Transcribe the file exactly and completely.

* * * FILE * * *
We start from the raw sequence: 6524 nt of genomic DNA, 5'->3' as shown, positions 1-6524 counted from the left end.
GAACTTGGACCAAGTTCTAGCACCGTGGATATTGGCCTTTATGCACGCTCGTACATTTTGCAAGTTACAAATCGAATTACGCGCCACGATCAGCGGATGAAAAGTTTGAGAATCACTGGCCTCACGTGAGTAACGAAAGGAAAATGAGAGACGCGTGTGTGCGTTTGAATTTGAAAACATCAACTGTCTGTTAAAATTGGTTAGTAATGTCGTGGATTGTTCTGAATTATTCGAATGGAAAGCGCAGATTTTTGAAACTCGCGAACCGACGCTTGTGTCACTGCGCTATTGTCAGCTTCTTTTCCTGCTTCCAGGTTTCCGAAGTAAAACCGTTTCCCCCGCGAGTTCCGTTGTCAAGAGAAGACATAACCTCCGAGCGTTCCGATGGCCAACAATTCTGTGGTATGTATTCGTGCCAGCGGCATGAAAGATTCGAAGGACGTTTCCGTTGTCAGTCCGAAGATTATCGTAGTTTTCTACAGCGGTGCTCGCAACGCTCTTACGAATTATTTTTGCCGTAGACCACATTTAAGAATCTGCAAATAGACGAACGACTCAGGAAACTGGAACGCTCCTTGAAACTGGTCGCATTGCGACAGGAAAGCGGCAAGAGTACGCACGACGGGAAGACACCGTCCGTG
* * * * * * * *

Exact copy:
We start from the raw sequence: 6524 nt of genomic DNA, 5'->3' as shown, positions 1-6524 counted from the left end.
GAACTTGGACCAAGTTCTAGCACCGTGGATATTGGCCTTTATGCACGCTCGTACATTTTGCAAGTTACAAATCGAATTACGCGCCACGATCAGCGGATGAAAAGTTTGAGAATCACTGGCCTCACGTGAGTAACGAAAGGAAAATGAGAGACGCGTGTGTGCGTTTGAATTTGAAAACATCAACTGTCTGTTAAAATTGGTTAGTAATGTCGTGGATTGTTCTGAATTATTCGAATGGAAAGCGCAGATTTTTGAAACTCGCGAACCGACGCTTGTGTCACTGCGCTATTGTCAGCTTCTTTTCCTGCTTCCAGGTTTCCGAAGTAAAACCGTTTCCCCCGCGAGTTCCGTTGTCAAGAGAAGACATAACCTCCGAGCGTTCCGATGGCCAACAATTCTGTGGTATGTATTCGTGCCAGCGGCATGAAAGATTCGAAGGACGTTTCCGTTGTCAGTCCGAAGATTATCGTAGTTTTCTACAGCGGTGCTCGCAACGCTCTTACGAATTATTTTTGCCGTAGACCACATTTAAGAATCTGCAAATAGACGAACGACTCAGGAAACTGGAACGCTCCTTGAAACTGGTCGCATTGCGACAGGAAAGCGGCAAGAGTACGCACGACGGGAAGACACCGTCCGTG